In the Infrastructure Investment and Jobs Act, Congress recognized that digital discrimination is a real and present problem for many people and charged the Federal Communications Commission (FCC) with developing rules to prevent and eliminate it.
Congress did this in connection with creating a suite of broadband programs to address the main causes of the digital divide—the lack of infrastructure, the lack of affordable and transparent internet service offerings, and the lack of digital inclusion and adoption programming.
Digital Discrimination Can Be Unintentional
We urged the FCC to develop comprehensive rules to capture all forms of digital discrimination that deny a person equal access to broadband service and to prioritize the following in its rules:
- Digital Discrimination can be intentional or unintentional. In other words, a service provider’s unintentional practices can leave individuals and communities without equal access to broadband, and the FCC does not need to find evidence that a service provider intended to discriminate to take action to stop it.
- Consumers and their lived experience should be what drives the rulemaking process. The FCC should consistently consult with consumers and those who serve them, like digital inclusion practitioners and digital navigators, to fully understand their experiences and how the rules and processes developed can best serve them.
- The FCC should revise the consumer complaint system. The FCC should make this process easier for individuals to navigate, and organizations should be able to easily submit complaints on behalf of communities impacted by digital discrimination. The FCC should also proactively analyze the data they collect through the complaint system to look for patterns of discrimination. This information should also be available to the public.
- The FCC should leverage data to uncover patterns of digital discrimination. The FCC should evaluate data from the Broadband Data Collection (BDC), the Broadband Data Act mapping process, along with data from other sources, (e.g., the Census Bureau) to look for patterns of digital discrimination. The FCC should consider any data that is credible and relevant like the recent research published by The Markup Report and by Consumer Reports.
- The FCC should conduct outreach to ensure the public understands their rights. Once the digital discrimination rules are adopted, the Commission should conduct outreach, awareness, and education campaigns across the country to ensure communities, digital inclusion practitioners, advocates and consumers fully understand the rules, their importance, and how to navigate the complaint process. The FCC Commission should create a “Consumer Bill of Rights,” stating the rules in plain language, and launch a “Know Your Rights” campaign complete with marketing and user-friendly educational materials.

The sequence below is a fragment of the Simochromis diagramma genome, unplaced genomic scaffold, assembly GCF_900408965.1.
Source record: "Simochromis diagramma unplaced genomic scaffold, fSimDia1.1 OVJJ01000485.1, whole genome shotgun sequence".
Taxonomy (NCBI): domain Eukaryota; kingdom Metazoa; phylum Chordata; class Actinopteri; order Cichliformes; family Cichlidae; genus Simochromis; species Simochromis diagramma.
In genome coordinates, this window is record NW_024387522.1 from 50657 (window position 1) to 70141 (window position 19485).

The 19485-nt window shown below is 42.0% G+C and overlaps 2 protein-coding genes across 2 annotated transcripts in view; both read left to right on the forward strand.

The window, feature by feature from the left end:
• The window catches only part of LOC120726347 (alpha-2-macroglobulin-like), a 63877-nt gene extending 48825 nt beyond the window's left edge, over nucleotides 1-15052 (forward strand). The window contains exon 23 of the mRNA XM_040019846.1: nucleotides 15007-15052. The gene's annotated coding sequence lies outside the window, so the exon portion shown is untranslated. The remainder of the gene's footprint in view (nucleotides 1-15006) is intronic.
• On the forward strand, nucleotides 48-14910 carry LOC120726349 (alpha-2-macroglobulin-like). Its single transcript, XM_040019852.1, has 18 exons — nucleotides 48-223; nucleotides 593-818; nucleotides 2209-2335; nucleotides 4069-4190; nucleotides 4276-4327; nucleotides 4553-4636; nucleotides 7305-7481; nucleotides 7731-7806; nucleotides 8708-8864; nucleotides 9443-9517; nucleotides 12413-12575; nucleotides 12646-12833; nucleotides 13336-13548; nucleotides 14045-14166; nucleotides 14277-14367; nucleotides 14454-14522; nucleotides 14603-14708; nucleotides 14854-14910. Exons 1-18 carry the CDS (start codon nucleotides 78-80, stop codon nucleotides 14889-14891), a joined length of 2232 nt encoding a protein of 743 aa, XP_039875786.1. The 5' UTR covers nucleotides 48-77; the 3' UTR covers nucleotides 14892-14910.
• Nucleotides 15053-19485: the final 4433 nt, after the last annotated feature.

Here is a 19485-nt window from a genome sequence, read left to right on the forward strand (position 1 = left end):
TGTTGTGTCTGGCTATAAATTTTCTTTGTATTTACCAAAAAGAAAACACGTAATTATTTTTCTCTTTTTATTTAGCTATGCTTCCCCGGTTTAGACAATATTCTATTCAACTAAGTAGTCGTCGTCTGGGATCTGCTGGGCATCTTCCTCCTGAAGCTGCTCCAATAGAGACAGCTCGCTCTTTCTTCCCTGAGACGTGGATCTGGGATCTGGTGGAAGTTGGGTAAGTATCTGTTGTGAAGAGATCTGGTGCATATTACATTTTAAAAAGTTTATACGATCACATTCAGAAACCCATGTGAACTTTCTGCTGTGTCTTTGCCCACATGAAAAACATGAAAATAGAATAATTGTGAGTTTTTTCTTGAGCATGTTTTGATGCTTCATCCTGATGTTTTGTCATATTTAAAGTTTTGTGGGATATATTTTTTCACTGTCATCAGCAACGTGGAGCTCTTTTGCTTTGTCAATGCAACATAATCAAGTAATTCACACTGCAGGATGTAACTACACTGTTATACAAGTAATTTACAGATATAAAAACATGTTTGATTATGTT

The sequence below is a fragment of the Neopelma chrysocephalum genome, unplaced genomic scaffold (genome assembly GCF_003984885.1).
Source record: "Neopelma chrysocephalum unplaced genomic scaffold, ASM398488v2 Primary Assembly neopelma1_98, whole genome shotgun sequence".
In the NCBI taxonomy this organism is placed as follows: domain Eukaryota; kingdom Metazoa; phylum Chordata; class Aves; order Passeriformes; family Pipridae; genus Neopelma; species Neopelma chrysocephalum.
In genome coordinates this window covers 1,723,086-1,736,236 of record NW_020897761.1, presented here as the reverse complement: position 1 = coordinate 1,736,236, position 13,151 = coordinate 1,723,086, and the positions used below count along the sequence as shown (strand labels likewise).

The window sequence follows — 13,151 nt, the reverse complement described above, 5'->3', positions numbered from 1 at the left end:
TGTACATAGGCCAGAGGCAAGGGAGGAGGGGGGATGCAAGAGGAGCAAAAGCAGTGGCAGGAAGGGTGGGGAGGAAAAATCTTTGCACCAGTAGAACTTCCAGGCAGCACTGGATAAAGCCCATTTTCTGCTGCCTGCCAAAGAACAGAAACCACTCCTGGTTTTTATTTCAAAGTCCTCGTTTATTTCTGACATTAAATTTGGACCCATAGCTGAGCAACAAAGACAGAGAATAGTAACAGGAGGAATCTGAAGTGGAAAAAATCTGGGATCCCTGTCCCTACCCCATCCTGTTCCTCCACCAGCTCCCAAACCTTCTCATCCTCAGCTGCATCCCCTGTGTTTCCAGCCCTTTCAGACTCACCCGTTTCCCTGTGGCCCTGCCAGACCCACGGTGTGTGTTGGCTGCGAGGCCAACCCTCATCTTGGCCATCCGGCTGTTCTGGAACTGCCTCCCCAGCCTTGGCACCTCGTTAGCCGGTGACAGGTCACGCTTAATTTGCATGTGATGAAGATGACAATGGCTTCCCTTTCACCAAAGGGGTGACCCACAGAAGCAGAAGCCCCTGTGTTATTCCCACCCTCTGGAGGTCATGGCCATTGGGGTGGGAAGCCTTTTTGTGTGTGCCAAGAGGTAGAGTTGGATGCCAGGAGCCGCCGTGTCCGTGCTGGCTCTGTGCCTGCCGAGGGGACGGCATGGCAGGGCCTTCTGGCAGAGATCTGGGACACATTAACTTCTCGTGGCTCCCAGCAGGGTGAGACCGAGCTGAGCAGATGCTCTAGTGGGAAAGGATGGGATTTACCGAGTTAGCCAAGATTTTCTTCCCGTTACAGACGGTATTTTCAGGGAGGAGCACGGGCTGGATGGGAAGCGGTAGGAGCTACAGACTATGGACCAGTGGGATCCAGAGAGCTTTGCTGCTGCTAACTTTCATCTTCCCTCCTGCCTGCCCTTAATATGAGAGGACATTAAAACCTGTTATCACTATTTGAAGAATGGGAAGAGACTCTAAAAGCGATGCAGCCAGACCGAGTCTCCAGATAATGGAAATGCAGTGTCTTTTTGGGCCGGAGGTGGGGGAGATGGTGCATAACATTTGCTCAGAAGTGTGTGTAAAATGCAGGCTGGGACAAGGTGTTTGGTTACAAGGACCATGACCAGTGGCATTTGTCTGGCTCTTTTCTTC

Digital Discrimination Categories
Because digital discrimination is nuanced and its full extent is unknown, it will take the FCC time to determine the full scope of its impacts and all the ways it manifests. We gave the FCC some examples of discriminatory practices to look out for:
- Pricing: For example, pricing structures that leave communities in lower income areas paying higher prices for slower internet service (e.g., tier flattening .).
- Performance: For example, when the actual speed and reliability of services offered in one area is meaningfully different than those offered in another.
- Customer service: For example, customer service practices that treat people differently based on where they live or the price of the service they subscribe to.
- Network maintenance: For example, unaddressed network degradation, outages, and network cycle upgrades occurring disproportionately in some geographic areas relative to others.
- Contract terms and conditions: For example, price and duration of service contracts, fees, available service bundle options, data caps, and promotional offerings that impact consumers differently.
- Marketing: For example, predatory practices that target low-income consumers, or other marketing practices offering discounts and perks to individuals or consumers based on protected classes.
A Special Note to the NDIA Community:
Throughout this process, community voices have guided our engagement with the FCC, and they will continue to guide our advocacy efforts going forward. To those who’ve taken the time to share experiences and expertise, we thank you. Your perspectives created the foundation for our response to the FCC in this rulemaking process.
What Happens Next?
The FCC gives the public an opportunity to reply to comments organizations have submitted to the NPRM. We will review these comments and uplift perspectives that will help the FCC create strong digital discrimination rules. We’ll also respond to comments we think are harmful and incorporate community perspectives in our response. We’ll update the community when we submit comments in this next phase.